Rockville Centre residents call drafted local law ‘unconstitutional’

Village working to fine-tune soliciting, canvassing rights


Rockville Centre’s Board of Trustees tabled a local law to amend what it called outdated provisions in the village code after residents contested at a public hearing on Feb. 5 that the new version violated First Amendment rights.

The proposed law deals with peddling, soliciting and canvassing, and “is unconstitutional on its face as it stands right now,” according to Rockville Centre resident Susan Gottehrer, director of the Nassau County chapter of the New York Civil Liberties Union. She added, “We call on the Board of Trustees to withdraw the proposed law from consideration.”

According to chapter 250 of the village’s code, adopted in 1971, no person shall enter upon a private residential property in Rockville Centre for the purpose of vending, peddling or soliciting in any way — including to sell anything, seek a charitable contribution, or distribute pamphlets — without prior consent of the property owner.

The draft to amend that chapter came after a Long Island non-profit organization applied to fundraise door-to-door, according to Village Attorney A. Thomas Levin, requiring the village to refer to its code. Levin said it was the first time he can remember that such an application was made in his 12 years as the village’s attorney. “While it may have been good at the time it was adopted,” he said of that part of the code, “over the passage of time the court decisions have eroded various provisions in the code so it’s no longer in synch with current case law.”

But residents spoke out against the drafted amended law, including Michael Palitz, who called it “overbroad.”

“You cannot require residents to apply for a license, get a license, get approval by the government to speak to their neighbors,” Palitz told the board, adding that the drafted law must be “narrowly tailored if you’re the government and you’re trying to prohibit someone from speaking.”

The amended draft of the law — labeled RVC 1802 — still prevents anyone from entering on private property to distribute any written material, proselytize, or ask for donations without a license.

Palitz noted that the law, as it was drafted, prohibits Girl Scouts to sell cookies to neighbors, for example, or for other local groups to fundraise door-to-door without an application. Palitz, a member of Indivisible of RVC — a local chapter of a national group formed after the 2016 presidential election “to fuel a progressive grassroots network of local groups to resist the Trump Agenda,” according to Indivisible’s website — said the law would prohibit speaking with neighbors about important social, environmental and political issues.

Last year, Palitz said, he was among the volunteers who knocked on doors and handed out flyers and pamphlets in support of now-Town of Hempstead Supervisor Laura Gillen, as well as fellow Democratic candidates Doug Mayer and Karen Blitz, who ran for town councilman and Nassau County legislator, respectively. “We were surprised how many people did not even realize there was an election coming up,” he told the Herald after the meeting, “so they were grateful to learn about that.”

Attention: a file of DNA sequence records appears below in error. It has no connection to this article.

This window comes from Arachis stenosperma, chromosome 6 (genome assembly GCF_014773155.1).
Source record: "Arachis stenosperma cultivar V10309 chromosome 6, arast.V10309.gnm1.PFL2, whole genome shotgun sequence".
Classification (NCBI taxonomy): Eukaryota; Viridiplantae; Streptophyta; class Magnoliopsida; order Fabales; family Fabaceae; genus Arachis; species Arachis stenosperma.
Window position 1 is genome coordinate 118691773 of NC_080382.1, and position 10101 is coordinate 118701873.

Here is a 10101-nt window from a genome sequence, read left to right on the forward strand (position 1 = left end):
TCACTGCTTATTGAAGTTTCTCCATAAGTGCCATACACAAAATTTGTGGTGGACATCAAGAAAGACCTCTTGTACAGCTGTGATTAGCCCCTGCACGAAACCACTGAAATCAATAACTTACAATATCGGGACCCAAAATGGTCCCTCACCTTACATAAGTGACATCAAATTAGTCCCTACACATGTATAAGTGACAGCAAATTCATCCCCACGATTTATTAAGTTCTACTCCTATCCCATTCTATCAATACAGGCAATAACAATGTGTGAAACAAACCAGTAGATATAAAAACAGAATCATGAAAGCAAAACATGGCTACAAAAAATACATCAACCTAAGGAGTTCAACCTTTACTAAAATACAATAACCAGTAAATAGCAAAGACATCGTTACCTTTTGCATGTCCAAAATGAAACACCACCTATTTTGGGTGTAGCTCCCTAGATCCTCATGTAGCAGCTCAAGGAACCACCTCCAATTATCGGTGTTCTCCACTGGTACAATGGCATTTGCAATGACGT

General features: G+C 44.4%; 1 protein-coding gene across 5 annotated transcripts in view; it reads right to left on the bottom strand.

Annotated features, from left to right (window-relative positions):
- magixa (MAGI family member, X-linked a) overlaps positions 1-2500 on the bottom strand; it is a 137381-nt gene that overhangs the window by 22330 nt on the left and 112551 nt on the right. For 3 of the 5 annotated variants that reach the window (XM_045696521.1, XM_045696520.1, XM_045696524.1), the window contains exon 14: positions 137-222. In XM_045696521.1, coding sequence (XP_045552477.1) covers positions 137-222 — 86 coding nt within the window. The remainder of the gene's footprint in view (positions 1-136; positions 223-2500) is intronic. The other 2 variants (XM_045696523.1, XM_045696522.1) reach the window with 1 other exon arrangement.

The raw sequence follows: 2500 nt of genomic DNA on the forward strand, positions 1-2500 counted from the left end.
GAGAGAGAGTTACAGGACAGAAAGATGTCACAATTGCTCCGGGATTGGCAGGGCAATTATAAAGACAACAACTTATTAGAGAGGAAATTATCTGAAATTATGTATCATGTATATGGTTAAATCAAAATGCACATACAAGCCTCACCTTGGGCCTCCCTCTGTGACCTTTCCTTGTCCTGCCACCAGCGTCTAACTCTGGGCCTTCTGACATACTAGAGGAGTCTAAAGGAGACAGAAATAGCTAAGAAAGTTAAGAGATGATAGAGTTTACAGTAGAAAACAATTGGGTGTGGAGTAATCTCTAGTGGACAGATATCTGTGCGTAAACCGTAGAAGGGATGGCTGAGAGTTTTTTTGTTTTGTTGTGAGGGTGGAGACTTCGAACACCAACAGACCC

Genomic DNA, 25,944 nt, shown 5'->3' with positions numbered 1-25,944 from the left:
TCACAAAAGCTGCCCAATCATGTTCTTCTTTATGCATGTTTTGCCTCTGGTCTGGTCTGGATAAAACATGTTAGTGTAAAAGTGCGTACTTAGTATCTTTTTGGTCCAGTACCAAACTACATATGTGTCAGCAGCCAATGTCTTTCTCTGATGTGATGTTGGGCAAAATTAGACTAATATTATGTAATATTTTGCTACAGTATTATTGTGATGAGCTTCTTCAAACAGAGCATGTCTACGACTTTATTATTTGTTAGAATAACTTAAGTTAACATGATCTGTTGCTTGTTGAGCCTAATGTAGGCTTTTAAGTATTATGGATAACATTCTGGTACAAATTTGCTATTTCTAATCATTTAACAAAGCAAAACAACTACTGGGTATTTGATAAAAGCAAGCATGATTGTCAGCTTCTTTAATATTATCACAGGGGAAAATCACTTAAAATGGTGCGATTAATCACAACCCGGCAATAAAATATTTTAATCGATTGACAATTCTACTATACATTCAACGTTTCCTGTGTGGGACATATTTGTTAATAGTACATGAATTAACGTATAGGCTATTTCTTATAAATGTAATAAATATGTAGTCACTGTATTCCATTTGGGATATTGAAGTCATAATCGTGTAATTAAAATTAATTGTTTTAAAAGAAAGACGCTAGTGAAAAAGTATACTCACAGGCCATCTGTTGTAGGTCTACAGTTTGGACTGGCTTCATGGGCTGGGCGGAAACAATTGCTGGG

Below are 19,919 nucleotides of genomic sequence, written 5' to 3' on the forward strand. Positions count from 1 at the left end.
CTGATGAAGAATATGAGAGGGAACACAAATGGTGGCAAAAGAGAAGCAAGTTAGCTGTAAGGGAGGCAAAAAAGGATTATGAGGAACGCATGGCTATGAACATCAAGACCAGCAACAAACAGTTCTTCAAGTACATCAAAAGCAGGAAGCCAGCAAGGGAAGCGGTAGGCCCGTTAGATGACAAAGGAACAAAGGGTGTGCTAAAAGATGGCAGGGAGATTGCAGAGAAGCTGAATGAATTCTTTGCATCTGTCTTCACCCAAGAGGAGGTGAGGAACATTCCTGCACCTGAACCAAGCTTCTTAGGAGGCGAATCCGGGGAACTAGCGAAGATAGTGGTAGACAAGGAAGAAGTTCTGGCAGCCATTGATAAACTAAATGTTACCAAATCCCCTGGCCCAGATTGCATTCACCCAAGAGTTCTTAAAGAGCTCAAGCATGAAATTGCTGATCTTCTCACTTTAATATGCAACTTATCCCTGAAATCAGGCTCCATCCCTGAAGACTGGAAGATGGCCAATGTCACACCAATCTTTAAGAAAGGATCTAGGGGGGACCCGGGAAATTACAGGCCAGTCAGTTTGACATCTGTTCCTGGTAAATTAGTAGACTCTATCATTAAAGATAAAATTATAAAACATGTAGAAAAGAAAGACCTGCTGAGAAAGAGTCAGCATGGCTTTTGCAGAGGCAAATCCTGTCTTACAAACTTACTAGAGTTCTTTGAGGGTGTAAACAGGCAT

Other locals took to the lectern during the public hearing to warn the board of future lawsuits. “As a taxpayer, I don’t want the money that I’m spending to this village to go to defending a constitutional challenge to a law,” said Michael Pernick. “… Let’s not have a law that means if you want to talk about politics … you need to register in advance. That’s not what our country is about. That’s not what our village should be about.”

“It’s not us against you,” Mayor Francis X. Murray assured to those speaking up at the meeting. “We’re all residents. We’re trying to get it right for everybody who lives here.”

In a phone interview last week, Levin did not comment on whether he agreed with the residents that the proposed law was unconstitutional, but told the Herald, “We think that the present code has flaws in it. We’re trying to make it better … and we’ll consider all the comments everybody makes.”

Trustee Emilio Grillo said during the hearing that the mayor and the board have worked over time to refine various sections of the code that have become inaccurate or outdated in order to “streamline” the local laws.

Palitz also took issue at the meeting that, under the drafted law, the licenses are only effective for 20 days and require an undetermined licensing fee. He added that Indivisible of RVC planned to send a letter requesting that the entire non-commercial portion of the law be stricken.

Levin said the law would be fine-tuned, and added that, in the meantime, any provision in the village code that they feel could be unconstitutional would not be enforced. He did not give an exact timetable for when a new draft would be released or when another public hearing would be held.

“We’ll hope to come out with a better draft that everybody can be happy with, if it’s possible to satisfy everybody,” Levin said. “That’s like the Holy Grail.”

To read a copy of RVC 1802, visit